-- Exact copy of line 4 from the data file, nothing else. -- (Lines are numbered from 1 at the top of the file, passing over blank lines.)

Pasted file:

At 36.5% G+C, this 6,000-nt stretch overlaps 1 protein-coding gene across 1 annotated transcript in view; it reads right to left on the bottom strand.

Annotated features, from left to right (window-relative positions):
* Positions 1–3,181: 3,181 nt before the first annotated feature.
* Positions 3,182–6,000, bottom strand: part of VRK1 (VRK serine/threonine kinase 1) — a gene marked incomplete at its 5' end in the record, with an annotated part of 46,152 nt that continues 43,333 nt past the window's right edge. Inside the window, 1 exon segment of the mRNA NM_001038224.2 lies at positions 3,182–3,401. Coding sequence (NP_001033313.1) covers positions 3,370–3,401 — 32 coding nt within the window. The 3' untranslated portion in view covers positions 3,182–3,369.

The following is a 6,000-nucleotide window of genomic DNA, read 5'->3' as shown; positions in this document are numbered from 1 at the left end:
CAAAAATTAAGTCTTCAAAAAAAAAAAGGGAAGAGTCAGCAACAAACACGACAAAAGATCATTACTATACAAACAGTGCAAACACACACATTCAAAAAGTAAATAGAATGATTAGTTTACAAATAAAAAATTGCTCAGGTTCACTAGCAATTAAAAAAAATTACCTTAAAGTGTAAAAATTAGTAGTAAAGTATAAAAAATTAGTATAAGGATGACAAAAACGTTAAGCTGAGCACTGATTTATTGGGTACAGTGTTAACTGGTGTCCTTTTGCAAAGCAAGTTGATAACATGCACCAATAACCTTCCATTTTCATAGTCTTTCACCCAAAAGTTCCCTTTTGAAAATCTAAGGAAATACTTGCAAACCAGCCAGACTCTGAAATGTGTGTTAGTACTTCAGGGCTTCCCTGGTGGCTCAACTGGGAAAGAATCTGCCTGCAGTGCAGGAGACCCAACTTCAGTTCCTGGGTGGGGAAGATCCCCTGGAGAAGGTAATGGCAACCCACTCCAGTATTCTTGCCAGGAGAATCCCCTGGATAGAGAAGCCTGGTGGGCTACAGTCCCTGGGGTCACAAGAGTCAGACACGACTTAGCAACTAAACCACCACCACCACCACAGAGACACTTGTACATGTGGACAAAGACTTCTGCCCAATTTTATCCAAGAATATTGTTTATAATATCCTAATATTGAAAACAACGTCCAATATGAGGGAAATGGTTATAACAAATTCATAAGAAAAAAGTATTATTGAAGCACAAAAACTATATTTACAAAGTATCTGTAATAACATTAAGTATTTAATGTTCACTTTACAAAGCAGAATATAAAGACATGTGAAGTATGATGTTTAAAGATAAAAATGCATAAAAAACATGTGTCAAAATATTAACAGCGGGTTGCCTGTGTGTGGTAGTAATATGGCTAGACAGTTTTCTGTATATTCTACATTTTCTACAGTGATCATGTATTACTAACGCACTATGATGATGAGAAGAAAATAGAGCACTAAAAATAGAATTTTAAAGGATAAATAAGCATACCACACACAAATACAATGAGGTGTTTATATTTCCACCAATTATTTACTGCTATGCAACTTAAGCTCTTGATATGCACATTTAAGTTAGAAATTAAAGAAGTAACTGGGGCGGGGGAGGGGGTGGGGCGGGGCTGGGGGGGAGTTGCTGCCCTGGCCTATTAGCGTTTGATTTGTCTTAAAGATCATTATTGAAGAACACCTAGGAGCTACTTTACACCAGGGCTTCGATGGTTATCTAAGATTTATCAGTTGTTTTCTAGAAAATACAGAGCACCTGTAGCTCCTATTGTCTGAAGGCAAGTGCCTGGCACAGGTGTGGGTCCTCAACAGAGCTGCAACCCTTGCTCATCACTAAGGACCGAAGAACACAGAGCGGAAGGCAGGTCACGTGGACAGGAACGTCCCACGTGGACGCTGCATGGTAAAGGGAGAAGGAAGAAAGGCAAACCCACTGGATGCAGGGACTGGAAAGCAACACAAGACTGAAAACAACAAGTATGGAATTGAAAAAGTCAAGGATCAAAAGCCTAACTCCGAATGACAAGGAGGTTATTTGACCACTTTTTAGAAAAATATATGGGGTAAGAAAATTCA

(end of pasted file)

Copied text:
* Positions 3,182–6,000, bottom strand: part of VRK1 (VRK serine/threonine kinase 1) — a gene marked incomplete at its 5' end in the record, with an annotated part of 46,152 nt that continues 43,333 nt past the window's right edge. Inside the window, 1 exon segment of the mRNA NM_001038224.2 lies at positions 3,182–3,401. Coding sequence (NP_001033313.1) covers positions 3,370–3,401 — 32 coding nt within the window. The 3' untranslated portion in view covers positions 3,182–3,369.